Greek students to support housing bill
By Alex Holmquist
Two University of Minnesota students will fly to Washington, D.C., on Friday to support the Collegiate Housing and Infrastructure Act of 2009, a bill that would allow private donors to make tax-deductible donations to nonprofit student housing entities.
Under the current tax code, colleges and universities can receive tax-deductible donations to build and maintain student housing, while nonprofit student housing entities, such as sororities and fraternities, cannot.
“It kind of levels the playing field with University housing,” said Alex Tenenbaum, president of Sigma Chi Fraternity, who will lobby in support of the bill.
Sarah Shook, a member of the Delta Gamma Sorority and president-elect of the Minnesota Student Association, will join Tenenbaum in Washington, D.C.
Shook and Tenenbaum agree that the bill would benefit sororities and fraternities in several ways.
“It opens up options for private donors who are currently restricted from making tax-deductible donations,” Shook said.
Tenenbaum said he thinks the bill would encourage greek alumni to make donations to sororities and fraternities, which would allow for some desperately needed repairs.
The Sigma Chi house is currently in need of some of these major repairs, including a leak in its porch that is causing water to accumulate in the foundation.
“It’s a bill that makes sense because there’s a need there,” Tenenbaum said. “It’s going to be an expensive renovation and they have to do it,” he added.
Shook said donations generated by the bill’s passage may also help sororities and fraternities install additional safety equipment in their houses.
Currently, only four of the University’s 11 sorority houses have fire sprinkler systems, and none of the University’s fraternity houses have them.
“Guaranteeing that all student housing is safe benefits both our campus and our community,” Shook said.
Missy Gettel, chairwoman of the MSA facilities, housing and transit committee, said the bill will also benefit other nonprofit student housing entities, such as student cooperatives.
“It’s a way to reduce the cost of living for students in nonprofit-type housing,” Gettel said.
© 2010 Minnesota Daily
University of California, Los Angeles
April 15, 2010
Collegiate Housing and Infrastructure Act would support Greek housing maintenance
By Samantha Masunaga
After living in the Alpha Epsilon Pi fraternity house for two years, Michael Phillips noticed that modern retrofitting of Greek housing was behind the times.
This observation is no surprise, given that the houses were built in the 1930s, prior to the development of fire safety codes, according to Troy Bartels, UCLA Greek adviser.
As a result, only three of the 20 fraternity houses at UCLA are fitted with fire safety sprinkler systems, according to the fourth-year economics and international development studies student.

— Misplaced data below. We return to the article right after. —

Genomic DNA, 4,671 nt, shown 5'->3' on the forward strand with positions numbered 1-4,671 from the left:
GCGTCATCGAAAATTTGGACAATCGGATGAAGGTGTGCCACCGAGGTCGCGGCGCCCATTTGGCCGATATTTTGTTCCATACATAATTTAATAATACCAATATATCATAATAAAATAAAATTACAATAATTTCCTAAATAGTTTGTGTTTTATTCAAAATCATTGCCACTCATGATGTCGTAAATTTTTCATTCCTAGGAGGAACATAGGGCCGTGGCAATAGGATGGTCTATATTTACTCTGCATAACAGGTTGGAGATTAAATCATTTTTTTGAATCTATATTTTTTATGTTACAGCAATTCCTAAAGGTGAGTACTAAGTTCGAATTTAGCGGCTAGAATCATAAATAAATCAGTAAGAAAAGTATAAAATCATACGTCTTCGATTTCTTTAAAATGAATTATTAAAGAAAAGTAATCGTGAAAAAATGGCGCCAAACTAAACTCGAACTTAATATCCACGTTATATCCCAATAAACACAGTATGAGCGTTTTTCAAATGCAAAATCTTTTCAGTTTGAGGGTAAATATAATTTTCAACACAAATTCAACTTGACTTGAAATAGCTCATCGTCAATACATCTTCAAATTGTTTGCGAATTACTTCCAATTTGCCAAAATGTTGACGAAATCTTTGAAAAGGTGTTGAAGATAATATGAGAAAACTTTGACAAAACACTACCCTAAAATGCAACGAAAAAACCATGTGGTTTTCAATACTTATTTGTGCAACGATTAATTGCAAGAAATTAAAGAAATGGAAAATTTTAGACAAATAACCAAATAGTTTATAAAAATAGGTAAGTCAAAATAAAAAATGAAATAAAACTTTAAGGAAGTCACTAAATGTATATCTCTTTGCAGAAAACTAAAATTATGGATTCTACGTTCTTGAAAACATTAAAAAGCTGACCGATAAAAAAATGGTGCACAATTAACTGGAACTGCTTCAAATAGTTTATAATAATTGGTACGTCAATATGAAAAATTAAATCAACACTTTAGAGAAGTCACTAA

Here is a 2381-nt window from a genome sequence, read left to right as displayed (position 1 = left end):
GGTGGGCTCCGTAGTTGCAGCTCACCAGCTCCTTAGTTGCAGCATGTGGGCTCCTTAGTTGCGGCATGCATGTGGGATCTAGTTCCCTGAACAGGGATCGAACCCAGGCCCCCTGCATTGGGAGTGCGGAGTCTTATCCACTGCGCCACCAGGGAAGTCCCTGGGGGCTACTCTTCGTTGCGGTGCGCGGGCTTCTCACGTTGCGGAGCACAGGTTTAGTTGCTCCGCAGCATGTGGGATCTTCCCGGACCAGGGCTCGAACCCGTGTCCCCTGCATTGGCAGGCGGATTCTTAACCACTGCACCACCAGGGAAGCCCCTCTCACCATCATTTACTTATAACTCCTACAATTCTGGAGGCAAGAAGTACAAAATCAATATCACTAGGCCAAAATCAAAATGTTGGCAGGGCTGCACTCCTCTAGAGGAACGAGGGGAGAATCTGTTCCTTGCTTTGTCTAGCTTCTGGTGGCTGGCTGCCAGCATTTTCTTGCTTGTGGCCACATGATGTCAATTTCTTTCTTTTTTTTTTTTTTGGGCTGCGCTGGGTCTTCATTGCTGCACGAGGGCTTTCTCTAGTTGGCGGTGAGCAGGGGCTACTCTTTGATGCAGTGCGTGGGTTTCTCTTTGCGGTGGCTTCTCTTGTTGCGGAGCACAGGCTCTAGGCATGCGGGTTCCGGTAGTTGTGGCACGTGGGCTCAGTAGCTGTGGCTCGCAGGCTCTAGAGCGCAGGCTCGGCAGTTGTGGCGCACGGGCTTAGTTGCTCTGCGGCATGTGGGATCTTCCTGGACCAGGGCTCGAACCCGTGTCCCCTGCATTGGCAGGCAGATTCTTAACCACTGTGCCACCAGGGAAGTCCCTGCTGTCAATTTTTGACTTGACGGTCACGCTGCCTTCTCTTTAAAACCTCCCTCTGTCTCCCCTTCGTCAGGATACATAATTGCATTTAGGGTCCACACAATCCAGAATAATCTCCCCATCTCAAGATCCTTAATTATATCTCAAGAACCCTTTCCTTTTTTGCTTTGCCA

With this in mind, Phillips and fellow AEPi member and third-year global studies student Jason Youdeem are campaigning for support for the Collegiate Housing and Infrastructure Act of 2009.
If passed, the act would allow tax-deductible donations to go toward the building or maintenance of not-for-profit student housing, including fraternities, sororities and cooperative dwellings, according to the act’s Web site. As tax laws currently stand, only colleges and universities can use charitable contributions for such retrofitting.
While similar bills have been proposed in the past, all have failed based on lack of support within Congress, Phillips said.
This year, he said he hopes to increase awareness of the bill’s benefits, especially at UCLA, where a resolution to support the act passed unanimously at Tuesday’s Undergraduate Students Association Council meeting.
He emphasized that not-for-profit student housing was an alternative and cheaper option for students who do not live in university-owned dwellings and said it would benefit students in the future.
Approximately 2,200 students live in not-for-profit student housing, 1,500 of whom live in Greek houses, Bartels said.
“We’ve seen how fraternity housing is and that it needs a lot of work,” Phillips said.
While Bartels and fellow Greek adviser Mande Adams said the chapter houses at UCLA are not unsafe, they said the proceeds from charitable donations would put such facilities on the same level of upkeep as those owned by the university.
Since these renovations are expensive to incorporate, Adams said the bill would provide an advantage for alumni to donate to their chapter, emphasizing that Greeks pride themselves on their chapter houses and want to ensure the upkeep of the buildings.
In fact, alumni are the most frequent donors to chapters, Youdeem said, thus justifying their involvement with the act.
To raise awareness, Phillips and Youdeem have created a Facebook group with an online petition and also sent an e-mail about the bill through the UCLA fraternity and sorority list-serv.
Thus far, Youdeem said the student response has been positive, as several individuals have changed their Facebook statuses to promote the act.
“People are excited and hopeful that ... future members of their houses will have housing that’s safe and affordable,” he said.
Outside the confines of Westwood, the act is garnering national support, which is evident by the North-American Interfraternity Council’s congressional visit to lobby lawmakers planned for this weekend, of which Phillips will be a part.
Furthermore, Rep. Henry Waxman of California’s 30th District, which includes UCLA, recently became a co-sponsor of the bill.
“Fraternities and sororities provide affordable housing alternatives to hundreds of UCLA students – in addition to important opportunities for community service and personal growth,” he said. “This will help expand student choices for affordable, modern and safe housing options at UCLA and at college campuses across our country.”
Copyright 2010 The Daily Bruin.